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Hybrid attendance isn't enough


Jenny is a slim white woman with short dark hair. She is wearing a white respirator N95 mask, and a white tshirt that reads: "Disabled people deserve joy". Above the text is an illustrated rainbow and flowers.

At the beginning of the pandemic, there was an uptick in virtual events, entertainment and care. What happened to that?


We have since seen a rolling back of this access, regardless of the fact the pandemic is still very much ongoing, and many of us remain confined to our homes. Many disabled people have been house/bed-bound for decades pre-pandemic also.


Many events now take place in person, with hybrid attendance sometimes granted. To be clear, hybrid attendance should always have been made available. It allows for disabled people, lower income people, those in rural areas, parents, carers and more to attend.


But with the threat of Covid still very present for all, hybrid attendance is not enough.


I recently virtually attended a disabled artists show and tell event run by Chronic Art Collective. Not only could I attend virtually from home, but everyone there in person was wearing a mask, the space wasn't crowded, air flow had been considered, and HEPA air filters were shown to be running.


The difference that made to how I felt in that virtual space was massive.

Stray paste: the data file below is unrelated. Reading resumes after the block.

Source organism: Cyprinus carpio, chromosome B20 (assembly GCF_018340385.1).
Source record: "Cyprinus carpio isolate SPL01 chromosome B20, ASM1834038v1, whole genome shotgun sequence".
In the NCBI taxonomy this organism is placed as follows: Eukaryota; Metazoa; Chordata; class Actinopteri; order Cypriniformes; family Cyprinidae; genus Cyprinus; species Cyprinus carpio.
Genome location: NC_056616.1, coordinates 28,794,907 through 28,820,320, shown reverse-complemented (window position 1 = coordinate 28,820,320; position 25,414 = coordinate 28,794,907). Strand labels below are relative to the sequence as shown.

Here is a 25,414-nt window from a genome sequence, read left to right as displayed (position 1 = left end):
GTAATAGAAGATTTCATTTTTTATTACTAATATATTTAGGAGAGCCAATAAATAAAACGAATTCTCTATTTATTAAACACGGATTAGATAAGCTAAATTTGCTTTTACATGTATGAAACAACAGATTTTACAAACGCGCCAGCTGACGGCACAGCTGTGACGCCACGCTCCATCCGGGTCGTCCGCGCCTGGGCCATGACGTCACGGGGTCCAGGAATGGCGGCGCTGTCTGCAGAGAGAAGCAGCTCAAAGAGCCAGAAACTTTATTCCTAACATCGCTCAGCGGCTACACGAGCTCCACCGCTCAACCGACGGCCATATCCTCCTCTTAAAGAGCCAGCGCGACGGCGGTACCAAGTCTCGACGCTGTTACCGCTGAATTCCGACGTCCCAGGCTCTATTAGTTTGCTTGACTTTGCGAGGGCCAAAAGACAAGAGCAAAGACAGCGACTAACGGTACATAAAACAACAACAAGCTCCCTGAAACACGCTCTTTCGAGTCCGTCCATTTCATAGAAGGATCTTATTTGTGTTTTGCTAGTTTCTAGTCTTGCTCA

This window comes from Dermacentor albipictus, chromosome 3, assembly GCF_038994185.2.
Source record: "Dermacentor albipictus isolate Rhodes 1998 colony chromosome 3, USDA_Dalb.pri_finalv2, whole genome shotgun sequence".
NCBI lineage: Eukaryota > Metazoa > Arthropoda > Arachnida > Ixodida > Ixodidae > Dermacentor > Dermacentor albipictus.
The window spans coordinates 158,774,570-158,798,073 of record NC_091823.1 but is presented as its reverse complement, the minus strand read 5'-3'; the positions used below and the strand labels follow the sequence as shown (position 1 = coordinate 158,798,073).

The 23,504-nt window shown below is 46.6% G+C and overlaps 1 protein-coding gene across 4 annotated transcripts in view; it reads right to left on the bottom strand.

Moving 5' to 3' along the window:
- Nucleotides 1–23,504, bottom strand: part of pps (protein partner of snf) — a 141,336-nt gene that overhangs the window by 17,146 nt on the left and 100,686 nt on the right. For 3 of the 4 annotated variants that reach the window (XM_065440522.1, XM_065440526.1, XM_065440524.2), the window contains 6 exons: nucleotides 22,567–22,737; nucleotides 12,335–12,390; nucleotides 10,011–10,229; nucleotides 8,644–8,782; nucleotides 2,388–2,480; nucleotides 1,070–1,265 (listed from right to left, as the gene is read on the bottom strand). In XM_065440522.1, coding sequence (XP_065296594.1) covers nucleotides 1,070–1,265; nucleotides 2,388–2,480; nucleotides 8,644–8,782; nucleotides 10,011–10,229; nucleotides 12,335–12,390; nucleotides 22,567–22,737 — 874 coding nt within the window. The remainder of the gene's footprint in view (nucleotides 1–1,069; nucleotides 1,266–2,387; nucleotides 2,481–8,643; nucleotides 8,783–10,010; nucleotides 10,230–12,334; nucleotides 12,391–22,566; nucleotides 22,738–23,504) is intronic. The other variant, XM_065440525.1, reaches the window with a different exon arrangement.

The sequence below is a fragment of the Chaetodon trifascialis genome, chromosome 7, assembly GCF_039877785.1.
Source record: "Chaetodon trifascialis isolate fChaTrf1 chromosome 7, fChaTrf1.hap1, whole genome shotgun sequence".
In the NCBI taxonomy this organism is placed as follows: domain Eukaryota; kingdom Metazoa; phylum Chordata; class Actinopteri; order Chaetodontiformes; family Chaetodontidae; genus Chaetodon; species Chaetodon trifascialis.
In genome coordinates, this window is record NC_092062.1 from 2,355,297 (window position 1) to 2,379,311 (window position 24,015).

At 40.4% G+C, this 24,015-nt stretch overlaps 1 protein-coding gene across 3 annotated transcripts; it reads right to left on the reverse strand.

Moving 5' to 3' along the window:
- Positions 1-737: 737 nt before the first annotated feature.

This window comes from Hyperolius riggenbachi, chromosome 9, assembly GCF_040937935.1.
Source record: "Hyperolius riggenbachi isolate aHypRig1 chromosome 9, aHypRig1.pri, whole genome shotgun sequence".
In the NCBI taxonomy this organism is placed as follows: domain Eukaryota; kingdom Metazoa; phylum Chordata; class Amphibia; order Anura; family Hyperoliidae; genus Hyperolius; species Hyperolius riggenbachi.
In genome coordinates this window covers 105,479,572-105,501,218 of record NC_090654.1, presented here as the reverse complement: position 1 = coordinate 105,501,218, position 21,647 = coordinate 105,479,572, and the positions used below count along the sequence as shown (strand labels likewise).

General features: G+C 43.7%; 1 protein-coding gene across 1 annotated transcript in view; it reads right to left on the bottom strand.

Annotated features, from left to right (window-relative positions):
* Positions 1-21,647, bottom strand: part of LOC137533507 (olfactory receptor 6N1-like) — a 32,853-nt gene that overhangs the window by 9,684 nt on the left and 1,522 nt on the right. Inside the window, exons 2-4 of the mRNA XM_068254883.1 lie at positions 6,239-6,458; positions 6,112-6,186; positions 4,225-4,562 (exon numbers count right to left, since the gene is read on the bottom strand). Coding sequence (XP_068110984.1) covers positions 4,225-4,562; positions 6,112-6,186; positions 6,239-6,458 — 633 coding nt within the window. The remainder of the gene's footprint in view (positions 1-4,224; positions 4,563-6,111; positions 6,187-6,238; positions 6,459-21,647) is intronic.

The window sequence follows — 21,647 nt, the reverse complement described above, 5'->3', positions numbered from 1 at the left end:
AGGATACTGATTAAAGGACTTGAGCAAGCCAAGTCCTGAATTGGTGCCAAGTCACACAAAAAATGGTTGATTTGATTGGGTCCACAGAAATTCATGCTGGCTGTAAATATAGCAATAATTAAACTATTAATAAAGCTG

Since the start of pandemic I have virtually attended many meetings, events and shows through hybrid access. This is the only one where Covid precautions were clearly taken in person too.


Think on that. The only one.


Community care in action. Covid protective measures being layered, spoken about openly, encouraged and actively expected.


It can be done.


Hybrid attendance isn't enough if I have to sit there and watch as people engage in non-Covid safe behaviours. That doesn't feel like inclusion. It doesn't feel welcoming, or safe.


But this one event did. And I hadn't really realised the difference it would make for me until I experienced it.


The disability sector is supposedly about breaking down barriers. The arts are supposedly about creative thinking and imagining something new.


And yet they often don't feel like it.


How often are we told it simply can't be done? That layered Covid protective measures aren't possible? Well it can be. And should be. For everyone's safety attending in person, but also for the wellbeing of those attending virtually too.


Don't make us bear witness to our own unnecessary exclusion.


It's not fair.



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